Controlling campylobacter infection

Campylobacter is the most common bacterial cause of diarrhoeal disease in the developed world and produces a major health and economic burden.

The causes of approximately half of human cases are unknown. Each year around 40% of cases occur during what is termed the “spring peak”. Although scientists around the world have spent more than 30 years investigating this bacterium many mysteries remain.

In our ‘Sources, Seasonality, Transmission and Control: Campylobacter and human behaviour in a changing environment (Enigma)’ study we are seeking to solve some of these puzzles. To do this we will be looking at the roles that environmental and food pathways and their interactions can play. We will also be investigating how human behaviour and human-environment interactions could influence exposure to organisms and risk of disease.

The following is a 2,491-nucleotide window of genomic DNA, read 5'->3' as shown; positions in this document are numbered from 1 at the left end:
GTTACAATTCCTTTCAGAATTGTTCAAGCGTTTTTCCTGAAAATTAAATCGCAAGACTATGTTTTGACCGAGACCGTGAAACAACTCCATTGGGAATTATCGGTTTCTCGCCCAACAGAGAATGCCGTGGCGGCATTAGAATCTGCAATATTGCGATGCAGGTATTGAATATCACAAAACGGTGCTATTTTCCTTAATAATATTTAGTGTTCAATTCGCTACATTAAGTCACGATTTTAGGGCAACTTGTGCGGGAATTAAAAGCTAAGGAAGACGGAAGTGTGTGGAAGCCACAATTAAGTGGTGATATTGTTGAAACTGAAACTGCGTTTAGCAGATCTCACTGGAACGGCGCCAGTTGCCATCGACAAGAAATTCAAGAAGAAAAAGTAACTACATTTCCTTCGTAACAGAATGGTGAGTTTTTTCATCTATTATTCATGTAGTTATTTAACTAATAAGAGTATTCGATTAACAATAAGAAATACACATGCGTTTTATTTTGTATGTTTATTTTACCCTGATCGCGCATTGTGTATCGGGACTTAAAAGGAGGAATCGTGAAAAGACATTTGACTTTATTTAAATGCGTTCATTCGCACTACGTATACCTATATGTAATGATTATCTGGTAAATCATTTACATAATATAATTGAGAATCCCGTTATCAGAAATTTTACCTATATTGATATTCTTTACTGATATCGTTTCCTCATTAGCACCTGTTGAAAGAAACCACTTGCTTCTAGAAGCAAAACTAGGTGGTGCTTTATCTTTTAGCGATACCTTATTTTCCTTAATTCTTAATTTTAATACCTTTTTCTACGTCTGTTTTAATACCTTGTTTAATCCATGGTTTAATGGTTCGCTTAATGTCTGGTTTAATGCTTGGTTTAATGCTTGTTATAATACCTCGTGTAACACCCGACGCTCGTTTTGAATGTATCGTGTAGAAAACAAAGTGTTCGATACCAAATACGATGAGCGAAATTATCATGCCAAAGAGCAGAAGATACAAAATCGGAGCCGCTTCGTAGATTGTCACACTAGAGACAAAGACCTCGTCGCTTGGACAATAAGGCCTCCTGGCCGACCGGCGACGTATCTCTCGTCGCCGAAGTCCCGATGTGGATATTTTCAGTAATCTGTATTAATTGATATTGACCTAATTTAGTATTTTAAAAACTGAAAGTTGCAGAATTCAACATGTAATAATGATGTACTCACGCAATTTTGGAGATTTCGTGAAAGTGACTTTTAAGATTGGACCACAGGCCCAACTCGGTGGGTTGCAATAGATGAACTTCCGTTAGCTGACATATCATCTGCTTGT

The ENIGMA project is led by Prof. Sarah O’Brien at the University of Liverpool and is a large £5 million collaborative programme of research taking place across the UK.

This research is funded by the Medical Research Council, Natural Environment Research Council, Economic and Social Research Council, Biotechnology and Biosciences Research Council and Food Standards Agency, through the Environmental & Social Ecology of Human Infectious Diseases Initiative (ESEI). Grant reference G1100799/1.